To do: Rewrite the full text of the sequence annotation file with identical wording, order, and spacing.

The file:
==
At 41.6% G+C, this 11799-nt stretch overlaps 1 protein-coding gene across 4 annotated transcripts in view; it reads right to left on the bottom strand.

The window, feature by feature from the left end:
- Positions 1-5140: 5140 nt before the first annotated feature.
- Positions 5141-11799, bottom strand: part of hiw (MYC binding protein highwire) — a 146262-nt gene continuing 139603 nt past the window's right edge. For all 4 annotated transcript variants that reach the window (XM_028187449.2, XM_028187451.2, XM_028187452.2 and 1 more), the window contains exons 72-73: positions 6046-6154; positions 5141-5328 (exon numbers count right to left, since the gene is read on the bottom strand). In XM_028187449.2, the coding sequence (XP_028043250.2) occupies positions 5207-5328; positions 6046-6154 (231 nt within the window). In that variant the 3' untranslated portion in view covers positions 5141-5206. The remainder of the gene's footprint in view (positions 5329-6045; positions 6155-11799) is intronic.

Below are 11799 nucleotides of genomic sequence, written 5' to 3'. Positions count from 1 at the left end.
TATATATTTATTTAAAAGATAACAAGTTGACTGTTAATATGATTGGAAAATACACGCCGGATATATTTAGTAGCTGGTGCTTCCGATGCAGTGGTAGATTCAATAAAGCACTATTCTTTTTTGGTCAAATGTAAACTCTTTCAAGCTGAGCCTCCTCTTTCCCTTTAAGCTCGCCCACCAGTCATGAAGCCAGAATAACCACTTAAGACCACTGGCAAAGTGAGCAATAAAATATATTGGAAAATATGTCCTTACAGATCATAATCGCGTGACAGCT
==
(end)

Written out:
At 41.6% G+C, this 11799-nt stretch overlaps 1 protein-coding gene across 4 annotated transcripts in view; it reads right to left on the bottom strand.

The window, feature by feature from the left end:
- Positions 1-5140: 5140 nt before the first annotated feature.
- Positions 5141-11799, bottom strand: part of hiw (MYC binding protein highwire) — a 146262-nt gene continuing 139603 nt past the window's right edge. For all 4 annotated transcript variants that reach the window (XM_028187449.2, XM_028187451.2, XM_028187452.2 and 1 more), the window contains exons 72-73: positions 6046-6154; positions 5141-5328 (exon numbers count right to left, since the gene is read on the bottom strand). In XM_028187449.2, the coding sequence (XP_028043250.2) occupies positions 5207-5328; positions 6046-6154 (231 nt within the window). In that variant the 3' untranslated portion in view covers positions 5141-5206. The remainder of the gene's footprint in view (positions 5329-6045; positions 6155-11799) is intronic.

Below are 11799 nucleotides of genomic sequence, written 5' to 3'. Positions count from 1 at the left end.
TATATATTTATTTAAAAGATAACAAGTTGACTGTTAATATGATTGGAAAATACACGCCGGATATATTTAGTAGCTGGTGCTTCCGATGCAGTGGTAGATTCAATAAAGCACTATTCTTTTTTGGTCAAATGTAAACTCTTTCAAGCTGAGCCTCCTCTTTCCCTTTAAGCTCGCCCACCAGTCATGAAGCCAGAATAACCACTTAAGACCACTGGCAAAGTGAGCAATAAAATATATTGGAAAATATGTCCTTACAGATCATAATCGCGTGACAGCT